‘I Understand Shanesha Taylor’s Story All Too Well’

A single mother empathizes with the homeless mom who left her kids in the car to look for work.

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Shanesha Taylor

Being a mother is rough, and and when you’re a single mother trying to make ends meet, it’s even rougher. There were times in my life when I didn’t know how the bills were going to get paid, if my car was going to be repossessed or if I’d be able to afford a class trip my son wanted to take. And there were those times when one of those bills didn’t get paid, my car got repossessed and class trips were missed. Even today, as a full-time writer, the struggle is real.

I understand Shanesha Taylor’s story all too well.

Shanesha Taylor, a 35-year-old mother of a 2-year-old and 6-month-old, from Scottsdale, Ariz., was arrested on March 20. She now faces two felony counts of child abuse for leaving her children in the car while she interviewed for a job. Taylor was also homeless and living out of the car with her children.

In a world that not only looks down on single parents, but one that looks down on the poor, it was a shock to read the polarizing opinions about Shanesha, from describing her as a hoodrat to just another f--ked up single mother. I had to ask myself, when did compassion leave the hearts of so many people? Or was it ever there to begin with?

Raising two kids, being homeless and looking for a job, Shanesha is the face of many Americans today. Women are nearly two-thirds of minimum-wage workers (pdf) in the U.S., and among all homeless women, 60 percent have children under age 18. The face of homelessness and poverty is women and children.

Many people feel that Shanesha wouldn’t be in the predicament she’s in if she hadn’t had kids. Well, guess what, the kids are here, and in an attempt to provide them a better life, by finding a job so she won’t have to live in her car, she’s being punished.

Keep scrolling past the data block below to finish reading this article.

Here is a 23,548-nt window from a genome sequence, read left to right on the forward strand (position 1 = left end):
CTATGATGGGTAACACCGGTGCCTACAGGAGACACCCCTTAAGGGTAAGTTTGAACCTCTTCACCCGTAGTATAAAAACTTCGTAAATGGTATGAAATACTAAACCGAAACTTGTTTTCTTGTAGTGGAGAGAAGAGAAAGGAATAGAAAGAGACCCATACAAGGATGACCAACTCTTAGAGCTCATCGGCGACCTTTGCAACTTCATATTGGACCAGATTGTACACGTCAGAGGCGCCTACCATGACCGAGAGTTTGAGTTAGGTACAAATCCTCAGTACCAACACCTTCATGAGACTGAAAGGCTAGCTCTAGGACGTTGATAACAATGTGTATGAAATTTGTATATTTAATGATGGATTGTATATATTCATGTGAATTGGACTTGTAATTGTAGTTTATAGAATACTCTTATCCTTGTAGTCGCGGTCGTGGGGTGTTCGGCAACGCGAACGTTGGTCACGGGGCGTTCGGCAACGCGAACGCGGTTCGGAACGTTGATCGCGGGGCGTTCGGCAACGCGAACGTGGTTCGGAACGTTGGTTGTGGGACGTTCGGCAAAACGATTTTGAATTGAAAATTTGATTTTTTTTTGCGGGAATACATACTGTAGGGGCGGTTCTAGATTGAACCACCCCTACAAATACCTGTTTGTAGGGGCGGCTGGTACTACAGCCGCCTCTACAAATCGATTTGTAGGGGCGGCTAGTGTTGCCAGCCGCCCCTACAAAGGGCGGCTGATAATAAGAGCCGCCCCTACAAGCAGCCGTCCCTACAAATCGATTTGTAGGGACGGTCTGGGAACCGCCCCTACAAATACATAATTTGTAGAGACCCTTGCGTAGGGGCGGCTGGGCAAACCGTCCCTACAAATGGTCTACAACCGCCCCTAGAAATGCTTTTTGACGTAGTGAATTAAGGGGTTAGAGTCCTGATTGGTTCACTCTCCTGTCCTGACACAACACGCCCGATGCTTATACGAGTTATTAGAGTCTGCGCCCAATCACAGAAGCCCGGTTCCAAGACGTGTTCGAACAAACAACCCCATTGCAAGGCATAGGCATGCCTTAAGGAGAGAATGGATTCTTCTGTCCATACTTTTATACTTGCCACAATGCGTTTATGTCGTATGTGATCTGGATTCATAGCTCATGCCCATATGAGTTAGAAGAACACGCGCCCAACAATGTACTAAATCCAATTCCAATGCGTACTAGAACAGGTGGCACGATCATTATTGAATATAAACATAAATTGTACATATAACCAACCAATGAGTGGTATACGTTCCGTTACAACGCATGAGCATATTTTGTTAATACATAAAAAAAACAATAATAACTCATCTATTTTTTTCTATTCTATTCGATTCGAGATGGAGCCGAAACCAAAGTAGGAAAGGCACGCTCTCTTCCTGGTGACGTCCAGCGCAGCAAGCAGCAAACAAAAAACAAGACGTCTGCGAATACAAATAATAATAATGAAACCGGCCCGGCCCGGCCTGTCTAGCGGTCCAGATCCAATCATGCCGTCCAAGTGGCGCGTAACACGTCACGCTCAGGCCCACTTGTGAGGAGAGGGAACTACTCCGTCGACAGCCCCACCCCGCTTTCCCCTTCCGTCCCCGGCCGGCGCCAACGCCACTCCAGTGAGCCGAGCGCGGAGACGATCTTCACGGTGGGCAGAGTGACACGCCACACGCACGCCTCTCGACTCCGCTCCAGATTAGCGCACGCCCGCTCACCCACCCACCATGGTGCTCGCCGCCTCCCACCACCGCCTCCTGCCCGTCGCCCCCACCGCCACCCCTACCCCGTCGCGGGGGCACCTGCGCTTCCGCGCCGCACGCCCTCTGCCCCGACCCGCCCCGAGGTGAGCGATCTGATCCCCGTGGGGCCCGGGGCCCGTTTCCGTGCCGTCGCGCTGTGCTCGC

So what was Shanesha supposed to do? Call the father of children? Many women who live in poverty and who are homeless are escaping abusive relationships. So who’s to say she’s not fleeing a toxic partnership? Oh, but wait, there are shelters. As someone who volunteers at a transitional shelter for women and children, I know that the waiting lists are sometimes months long. Also, perhaps you’ve heard the story of Relisha Rudd, the missing Washington, D.C., girl who was staying in a shelter with her mother and who has been missing for more than a month. Shelters aren’t the safest places to be.

I’m not saying all of this to make excuses for Taylor, but for her to sit behind bars only because she was trying to better herself, is not only unfair but goes to show that the system isn’t there to help, but to punish. That’s unless you’re a child rapist with the last name Dupont; then you only receive a slap on the wrist.

We can all scream and point fingers at Taylor. We can all yell, “she should have done this” or “she should have done that,” but until you’ve walked a mile in a person’s shoes, sometimes the best things to offer are sympathy and encouragement. Thankfully there were 2,426 people who sympathized with Taylor by donating to You Caring Fund, which is now inching toward $70,000.

I encourage everyone to find a women’s shelter, sit down and listen to the stories of women and children who are there. No one wants to be in that situation, but unfortunately in our country, the land of so-called opportunity, it’s a reality. I can only wish Shanesha Taylor the best and hope that with the help of those 2,426 contributors, she’s able to not only find her way out of the legal system, but also that she’s able to provide her children with a home.

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